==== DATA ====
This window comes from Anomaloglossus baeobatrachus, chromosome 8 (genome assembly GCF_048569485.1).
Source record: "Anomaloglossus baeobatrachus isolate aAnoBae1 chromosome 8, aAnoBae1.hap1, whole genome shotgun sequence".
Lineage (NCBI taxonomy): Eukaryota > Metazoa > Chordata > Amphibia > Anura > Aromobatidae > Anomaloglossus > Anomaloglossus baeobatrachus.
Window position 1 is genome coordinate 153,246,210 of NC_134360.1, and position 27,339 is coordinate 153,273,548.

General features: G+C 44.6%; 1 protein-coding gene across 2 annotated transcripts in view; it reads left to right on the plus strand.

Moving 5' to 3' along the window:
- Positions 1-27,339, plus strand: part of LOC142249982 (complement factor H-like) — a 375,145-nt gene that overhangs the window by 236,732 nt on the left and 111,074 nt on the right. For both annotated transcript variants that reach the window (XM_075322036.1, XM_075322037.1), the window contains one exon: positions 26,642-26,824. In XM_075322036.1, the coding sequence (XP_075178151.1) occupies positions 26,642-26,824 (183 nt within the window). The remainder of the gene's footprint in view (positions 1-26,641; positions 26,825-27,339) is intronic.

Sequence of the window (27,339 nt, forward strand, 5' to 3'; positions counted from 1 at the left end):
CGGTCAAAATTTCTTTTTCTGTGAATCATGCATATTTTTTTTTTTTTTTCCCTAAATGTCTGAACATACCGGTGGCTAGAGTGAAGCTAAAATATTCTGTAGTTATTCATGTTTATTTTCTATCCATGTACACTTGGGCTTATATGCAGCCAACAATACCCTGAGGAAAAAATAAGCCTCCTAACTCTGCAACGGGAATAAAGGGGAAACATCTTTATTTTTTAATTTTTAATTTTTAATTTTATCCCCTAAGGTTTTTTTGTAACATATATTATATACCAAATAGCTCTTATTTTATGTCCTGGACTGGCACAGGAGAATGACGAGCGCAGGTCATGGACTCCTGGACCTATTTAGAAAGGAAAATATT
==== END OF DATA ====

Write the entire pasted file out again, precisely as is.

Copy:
This window comes from Anomaloglossus baeobatrachus, chromosome 8 (genome assembly GCF_048569485.1).
Source record: "Anomaloglossus baeobatrachus isolate aAnoBae1 chromosome 8, aAnoBae1.hap1, whole genome shotgun sequence".
Lineage (NCBI taxonomy): Eukaryota > Metazoa > Chordata > Amphibia > Anura > Aromobatidae > Anomaloglossus > Anomaloglossus baeobatrachus.
Window position 1 is genome coordinate 153,246,210 of NC_134360.1, and position 27,339 is coordinate 153,273,548.

General features: G+C 44.6%; 1 protein-coding gene across 2 annotated transcripts in view; it reads left to right on the plus strand.

Moving 5' to 3' along the window:
- Positions 1-27,339, plus strand: part of LOC142249982 (complement factor H-like) — a 375,145-nt gene that overhangs the window by 236,732 nt on the left and 111,074 nt on the right. For both annotated transcript variants that reach the window (XM_075322036.1, XM_075322037.1), the window contains one exon: positions 26,642-26,824. In XM_075322036.1, the coding sequence (XP_075178151.1) occupies positions 26,642-26,824 (183 nt within the window). The remainder of the gene's footprint in view (positions 1-26,641; positions 26,825-27,339) is intronic.

Sequence of the window (27,339 nt, forward strand, 5' to 3'; positions counted from 1 at the left end):
CGGTCAAAATTTCTTTTTCTGTGAATCATGCATATTTTTTTTTTTTTTTCCCTAAATGTCTGAACATACCGGTGGCTAGAGTGAAGCTAAAATATTCTGTAGTTATTCATGTTTATTTTCTATCCATGTACACTTGGGCTTATATGCAGCCAACAATACCCTGAGGAAAAAATAAGCCTCCTAACTCTGCAACGGGAATAAAGGGGAAACATCTTTATTTTTTAATTTTTAATTTTTAATTTTATCCCCTAAGGTTTTTTTGTAACATATATTATATACCAAATAGCTCTTATTTTATGTCCTGGACTGGCACAGGAGAATGACGAGCGCAGGTCATGGACTCCTGGACCTATTTAGAAAGGAAAATATT